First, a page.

The Impact of Paternal Involvement on Child’s Sleep

Paternal Involvement

I’m sure at one point in your parenting journey, you’ve turned to Google to search for the elusive answer to, “How can I get my baby to sleep more at night?”

While there are many things you can try to get more sleep for your little one (and you) each night, one thing you might not have considered is who is doing the majority of child care during the daytime and nighttime hours – and whether that even matters.

While every family dynamic is different and in no way am I putting a blanket statement out there, historically, the overnight responsibility to care for babies has fallen on the mother. Partly due to the fact that, if she’s breastfeeding, she needs to get up to care for the baby.

We often also hear mothers say that they can’t get help from their partners during night wakeups because their partners have to work in the morning, and getting proper sleep is needed. However, this argument is unacceptable, because stay-at-home moms have a job too – a crucial one!

They have to care for, feed, and entertain their baby all day long. And sleep deprivation can hinder their ability to do that, and it could pose a risk for the baby’s life – if mom falls asleep while holding her child on a rocking chair, or isn’t very alert and attentive, accidents can easily occur.

Moreover, studies have demonstrated a link between sleep deprivation and postpartum depression. Ensuring that everyone gets sleep is important, and that requires both parents being involved in all aspects of child care.

When I started working with families, I noticed something interesting: When the father was involved in overnight baby duties, things went much smoother during the sleep training process.

Typically, but not always the case, dad was less emotional and was able to help the family stay consistent in following the plan I laid out for them. Additionally, when mom and dad worked as a team, both parents felt more secure and confident that they were doing what was best for their family.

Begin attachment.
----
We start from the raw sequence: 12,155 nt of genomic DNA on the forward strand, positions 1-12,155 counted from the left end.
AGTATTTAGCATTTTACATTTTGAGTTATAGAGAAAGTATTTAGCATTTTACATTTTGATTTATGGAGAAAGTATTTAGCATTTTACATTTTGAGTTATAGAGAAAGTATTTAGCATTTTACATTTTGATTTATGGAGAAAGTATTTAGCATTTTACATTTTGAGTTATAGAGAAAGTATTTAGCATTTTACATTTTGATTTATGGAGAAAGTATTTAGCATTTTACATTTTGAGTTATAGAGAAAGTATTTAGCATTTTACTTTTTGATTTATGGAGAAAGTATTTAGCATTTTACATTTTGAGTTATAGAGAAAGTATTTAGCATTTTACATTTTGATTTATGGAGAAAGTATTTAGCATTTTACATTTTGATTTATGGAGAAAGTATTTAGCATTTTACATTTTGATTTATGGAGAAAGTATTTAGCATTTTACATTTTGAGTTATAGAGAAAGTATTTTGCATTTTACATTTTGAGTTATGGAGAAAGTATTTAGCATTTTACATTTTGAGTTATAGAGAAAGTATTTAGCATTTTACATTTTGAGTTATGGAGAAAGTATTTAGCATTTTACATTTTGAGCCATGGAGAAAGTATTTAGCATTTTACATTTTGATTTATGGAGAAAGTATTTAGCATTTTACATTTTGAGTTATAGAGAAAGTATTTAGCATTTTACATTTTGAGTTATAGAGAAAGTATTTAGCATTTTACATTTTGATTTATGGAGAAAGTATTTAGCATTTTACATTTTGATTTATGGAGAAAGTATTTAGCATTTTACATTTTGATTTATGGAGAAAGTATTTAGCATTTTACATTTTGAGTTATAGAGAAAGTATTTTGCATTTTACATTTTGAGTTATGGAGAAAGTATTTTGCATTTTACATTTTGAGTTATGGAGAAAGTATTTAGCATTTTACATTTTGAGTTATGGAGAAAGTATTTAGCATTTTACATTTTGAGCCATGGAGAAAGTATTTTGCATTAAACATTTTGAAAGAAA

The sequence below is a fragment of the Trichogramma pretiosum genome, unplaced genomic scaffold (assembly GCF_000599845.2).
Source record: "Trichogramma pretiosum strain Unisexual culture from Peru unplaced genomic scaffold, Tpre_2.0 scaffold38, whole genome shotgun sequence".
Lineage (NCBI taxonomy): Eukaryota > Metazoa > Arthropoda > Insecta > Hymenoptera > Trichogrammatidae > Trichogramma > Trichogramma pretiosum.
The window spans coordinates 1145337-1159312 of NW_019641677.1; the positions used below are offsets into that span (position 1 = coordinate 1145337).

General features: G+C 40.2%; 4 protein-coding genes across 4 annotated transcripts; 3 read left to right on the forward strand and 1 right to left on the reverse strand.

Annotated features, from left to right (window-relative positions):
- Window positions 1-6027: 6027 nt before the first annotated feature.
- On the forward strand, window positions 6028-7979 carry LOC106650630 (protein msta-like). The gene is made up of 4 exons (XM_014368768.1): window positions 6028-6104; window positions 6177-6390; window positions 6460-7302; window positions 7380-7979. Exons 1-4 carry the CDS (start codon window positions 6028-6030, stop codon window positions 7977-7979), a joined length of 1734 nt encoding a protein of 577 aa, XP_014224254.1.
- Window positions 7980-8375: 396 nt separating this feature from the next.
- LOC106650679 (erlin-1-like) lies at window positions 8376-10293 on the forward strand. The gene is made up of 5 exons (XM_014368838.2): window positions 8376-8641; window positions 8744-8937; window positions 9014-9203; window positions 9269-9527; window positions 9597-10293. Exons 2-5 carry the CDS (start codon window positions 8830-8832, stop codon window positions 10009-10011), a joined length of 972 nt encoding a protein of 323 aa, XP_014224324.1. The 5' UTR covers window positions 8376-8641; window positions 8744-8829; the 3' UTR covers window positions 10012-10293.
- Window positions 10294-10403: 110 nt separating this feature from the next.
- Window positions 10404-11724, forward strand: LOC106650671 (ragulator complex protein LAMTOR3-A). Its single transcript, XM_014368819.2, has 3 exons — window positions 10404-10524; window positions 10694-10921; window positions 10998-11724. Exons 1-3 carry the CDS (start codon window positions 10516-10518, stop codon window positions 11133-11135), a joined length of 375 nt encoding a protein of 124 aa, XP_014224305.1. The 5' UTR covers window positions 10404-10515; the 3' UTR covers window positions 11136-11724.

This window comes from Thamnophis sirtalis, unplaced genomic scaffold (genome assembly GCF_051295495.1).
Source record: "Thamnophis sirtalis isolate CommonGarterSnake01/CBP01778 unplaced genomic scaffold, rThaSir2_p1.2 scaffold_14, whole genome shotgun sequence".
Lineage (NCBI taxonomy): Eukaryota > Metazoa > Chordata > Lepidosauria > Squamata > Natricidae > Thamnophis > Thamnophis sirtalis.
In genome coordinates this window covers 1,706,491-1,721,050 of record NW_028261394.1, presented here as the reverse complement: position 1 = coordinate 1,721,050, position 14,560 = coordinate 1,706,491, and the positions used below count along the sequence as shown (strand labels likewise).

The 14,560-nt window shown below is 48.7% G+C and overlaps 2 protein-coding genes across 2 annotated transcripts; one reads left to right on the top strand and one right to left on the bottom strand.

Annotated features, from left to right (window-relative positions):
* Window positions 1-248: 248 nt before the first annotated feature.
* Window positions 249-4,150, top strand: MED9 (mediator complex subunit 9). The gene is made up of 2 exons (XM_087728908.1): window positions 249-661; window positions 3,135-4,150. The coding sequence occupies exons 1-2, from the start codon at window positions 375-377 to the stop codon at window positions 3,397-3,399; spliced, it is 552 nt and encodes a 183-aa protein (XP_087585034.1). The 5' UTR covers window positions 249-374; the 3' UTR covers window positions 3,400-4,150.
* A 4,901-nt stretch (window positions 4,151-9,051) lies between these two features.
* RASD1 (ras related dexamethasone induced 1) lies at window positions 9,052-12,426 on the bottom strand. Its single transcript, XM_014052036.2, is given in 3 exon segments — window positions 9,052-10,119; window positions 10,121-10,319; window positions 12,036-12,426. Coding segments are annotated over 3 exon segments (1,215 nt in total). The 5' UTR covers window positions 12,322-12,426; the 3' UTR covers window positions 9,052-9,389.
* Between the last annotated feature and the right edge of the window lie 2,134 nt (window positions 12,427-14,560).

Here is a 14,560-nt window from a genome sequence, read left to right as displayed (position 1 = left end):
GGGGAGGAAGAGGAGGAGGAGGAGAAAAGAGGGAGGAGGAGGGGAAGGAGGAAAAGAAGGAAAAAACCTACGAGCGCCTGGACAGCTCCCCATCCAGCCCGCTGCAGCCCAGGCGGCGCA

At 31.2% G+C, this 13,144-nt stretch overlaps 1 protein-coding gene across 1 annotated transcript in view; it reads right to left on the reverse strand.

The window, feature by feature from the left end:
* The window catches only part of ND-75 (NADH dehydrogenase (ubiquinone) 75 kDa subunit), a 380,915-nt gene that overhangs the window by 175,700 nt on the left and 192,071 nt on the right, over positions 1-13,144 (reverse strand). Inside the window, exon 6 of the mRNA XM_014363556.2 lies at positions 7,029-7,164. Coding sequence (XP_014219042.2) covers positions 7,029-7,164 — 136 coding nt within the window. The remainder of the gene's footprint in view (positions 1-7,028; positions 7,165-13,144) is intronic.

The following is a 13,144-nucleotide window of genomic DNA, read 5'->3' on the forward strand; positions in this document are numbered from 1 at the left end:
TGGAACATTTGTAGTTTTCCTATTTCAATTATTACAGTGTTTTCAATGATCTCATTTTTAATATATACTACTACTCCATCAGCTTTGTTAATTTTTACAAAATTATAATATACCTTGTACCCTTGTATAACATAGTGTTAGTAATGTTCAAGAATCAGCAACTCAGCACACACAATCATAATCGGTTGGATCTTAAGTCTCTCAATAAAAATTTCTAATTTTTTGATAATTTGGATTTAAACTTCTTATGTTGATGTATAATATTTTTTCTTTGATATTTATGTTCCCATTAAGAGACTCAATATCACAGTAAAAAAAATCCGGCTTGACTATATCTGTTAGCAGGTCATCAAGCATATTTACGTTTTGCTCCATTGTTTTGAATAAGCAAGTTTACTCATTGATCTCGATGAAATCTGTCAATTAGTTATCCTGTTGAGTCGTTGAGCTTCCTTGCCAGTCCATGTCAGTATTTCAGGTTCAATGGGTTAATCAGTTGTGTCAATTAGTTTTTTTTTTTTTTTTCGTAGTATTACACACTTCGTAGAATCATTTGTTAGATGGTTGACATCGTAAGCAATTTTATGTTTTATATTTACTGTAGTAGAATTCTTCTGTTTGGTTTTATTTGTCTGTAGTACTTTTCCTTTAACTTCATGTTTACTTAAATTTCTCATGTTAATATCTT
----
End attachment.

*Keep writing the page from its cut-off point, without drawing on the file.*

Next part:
But when I noticed this phenomenon, it was only based on my experience and I hadn’t read any articles about this, so I went out to look for evidence.

And I found it: In a study published by the Italian Journal of Pediatrics, data suggests that when the father is involved more in infant care, their baby wakes less during the night.

Such fascinating research for a parenting topic that keeps many families up at night (quite literally), so I wanted to share what the study found. In this post, I’ll be breaking down different components of the study, and if you’d like to read the entire findings, I’ll link the research at the bottom of this page.

Let’s dive right into it: Why does having both parents involved impact sleep?

Paternal Involvement in Child Care

How involved fathers are in their children’s upbringing is influenced by many factors, like cultural norms, ideologies, and expectations. But over the past 30 years, paternal involvement has increased significantly (1).

Whether dad has taken on the majority of duties by staying home while mom works full-time, or whether both parents share duties equally, dads, on average, are dedicating more time to being present.

And this is great! Growing evidence suggests that, when a father is involved in his children’s lives, there’s a positive impact on the child’s development, starting as early as infancy.